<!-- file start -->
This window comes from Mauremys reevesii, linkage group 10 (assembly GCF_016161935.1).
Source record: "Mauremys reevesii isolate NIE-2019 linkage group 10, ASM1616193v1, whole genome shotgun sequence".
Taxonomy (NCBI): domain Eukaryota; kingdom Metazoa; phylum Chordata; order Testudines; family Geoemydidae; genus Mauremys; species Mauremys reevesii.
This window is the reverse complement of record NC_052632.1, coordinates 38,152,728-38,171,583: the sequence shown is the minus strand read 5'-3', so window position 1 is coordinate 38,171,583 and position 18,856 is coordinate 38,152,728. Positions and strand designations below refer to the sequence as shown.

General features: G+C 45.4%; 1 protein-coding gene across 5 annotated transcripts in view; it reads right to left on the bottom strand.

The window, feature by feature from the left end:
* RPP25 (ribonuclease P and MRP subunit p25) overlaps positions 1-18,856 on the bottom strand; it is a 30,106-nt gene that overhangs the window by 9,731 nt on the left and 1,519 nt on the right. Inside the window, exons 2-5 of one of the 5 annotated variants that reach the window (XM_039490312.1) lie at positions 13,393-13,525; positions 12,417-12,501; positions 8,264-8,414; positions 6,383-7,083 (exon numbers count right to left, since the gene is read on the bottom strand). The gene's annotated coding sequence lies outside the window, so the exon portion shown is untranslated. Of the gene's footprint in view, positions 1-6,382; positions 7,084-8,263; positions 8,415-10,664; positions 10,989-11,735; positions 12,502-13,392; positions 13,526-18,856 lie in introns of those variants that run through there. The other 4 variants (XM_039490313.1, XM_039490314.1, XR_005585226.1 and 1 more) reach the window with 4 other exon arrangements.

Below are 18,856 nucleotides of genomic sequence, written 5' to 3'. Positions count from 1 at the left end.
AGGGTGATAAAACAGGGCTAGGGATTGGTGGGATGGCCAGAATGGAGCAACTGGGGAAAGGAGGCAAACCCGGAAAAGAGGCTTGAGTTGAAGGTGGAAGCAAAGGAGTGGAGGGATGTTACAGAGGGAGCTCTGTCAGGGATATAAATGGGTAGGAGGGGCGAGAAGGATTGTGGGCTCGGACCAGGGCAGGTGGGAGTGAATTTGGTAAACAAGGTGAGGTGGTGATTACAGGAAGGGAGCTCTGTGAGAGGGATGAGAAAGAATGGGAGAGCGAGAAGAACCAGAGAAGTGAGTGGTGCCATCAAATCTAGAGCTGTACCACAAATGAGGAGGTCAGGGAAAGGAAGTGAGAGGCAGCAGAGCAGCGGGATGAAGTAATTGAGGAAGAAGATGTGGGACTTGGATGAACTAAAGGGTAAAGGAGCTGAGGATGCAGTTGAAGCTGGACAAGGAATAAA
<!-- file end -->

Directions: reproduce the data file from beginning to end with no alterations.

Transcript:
This window comes from Mauremys reevesii, linkage group 10 (assembly GCF_016161935.1).
Source record: "Mauremys reevesii isolate NIE-2019 linkage group 10, ASM1616193v1, whole genome shotgun sequence".
Taxonomy (NCBI): domain Eukaryota; kingdom Metazoa; phylum Chordata; order Testudines; family Geoemydidae; genus Mauremys; species Mauremys reevesii.
This window is the reverse complement of record NC_052632.1, coordinates 38,152,728-38,171,583: the sequence shown is the minus strand read 5'-3', so window position 1 is coordinate 38,171,583 and position 18,856 is coordinate 38,152,728. Positions and strand designations below refer to the sequence as shown.

General features: G+C 45.4%; 1 protein-coding gene across 5 annotated transcripts in view; it reads right to left on the bottom strand.

The window, feature by feature from the left end:
* RPP25 (ribonuclease P and MRP subunit p25) overlaps positions 1-18,856 on the bottom strand; it is a 30,106-nt gene that overhangs the window by 9,731 nt on the left and 1,519 nt on the right. Inside the window, exons 2-5 of one of the 5 annotated variants that reach the window (XM_039490312.1) lie at positions 13,393-13,525; positions 12,417-12,501; positions 8,264-8,414; positions 6,383-7,083 (exon numbers count right to left, since the gene is read on the bottom strand). The gene's annotated coding sequence lies outside the window, so the exon portion shown is untranslated. Of the gene's footprint in view, positions 1-6,382; positions 7,084-8,263; positions 8,415-10,664; positions 10,989-11,735; positions 12,502-13,392; positions 13,526-18,856 lie in introns of those variants that run through there. The other 4 variants (XM_039490313.1, XM_039490314.1, XR_005585226.1 and 1 more) reach the window with 4 other exon arrangements.

Below are 18,856 nucleotides of genomic sequence, written 5' to 3'. Positions count from 1 at the left end.
AGGGTGATAAAACAGGGCTAGGGATTGGTGGGATGGCCAGAATGGAGCAACTGGGGAAAGGAGGCAAACCCGGAAAAGAGGCTTGAGTTGAAGGTGGAAGCAAAGGAGTGGAGGGATGTTACAGAGGGAGCTCTGTCAGGGATATAAATGGGTAGGAGGGGCGAGAAGGATTGTGGGCTCGGACCAGGGCAGGTGGGAGTGAATTTGGTAAACAAGGTGAGGTGGTGATTACAGGAAGGGAGCTCTGTGAGAGGGATGAGAAAGAATGGGAGAGCGAGAAGAACCAGAGAAGTGAGTGGTGCCATCAAATCTAGAGCTGTACCACAAATGAGGAGGTCAGGGAAAGGAAGTGAGAGGCAGCAGAGCAGCGGGATGAAGTAATTGAGGAAGAAGATGTGGGACTTGGATGAACTAAAGGGTAAAGGAGCTGAGGATGCAGTTGAAGCTGGACAAGGAATAAA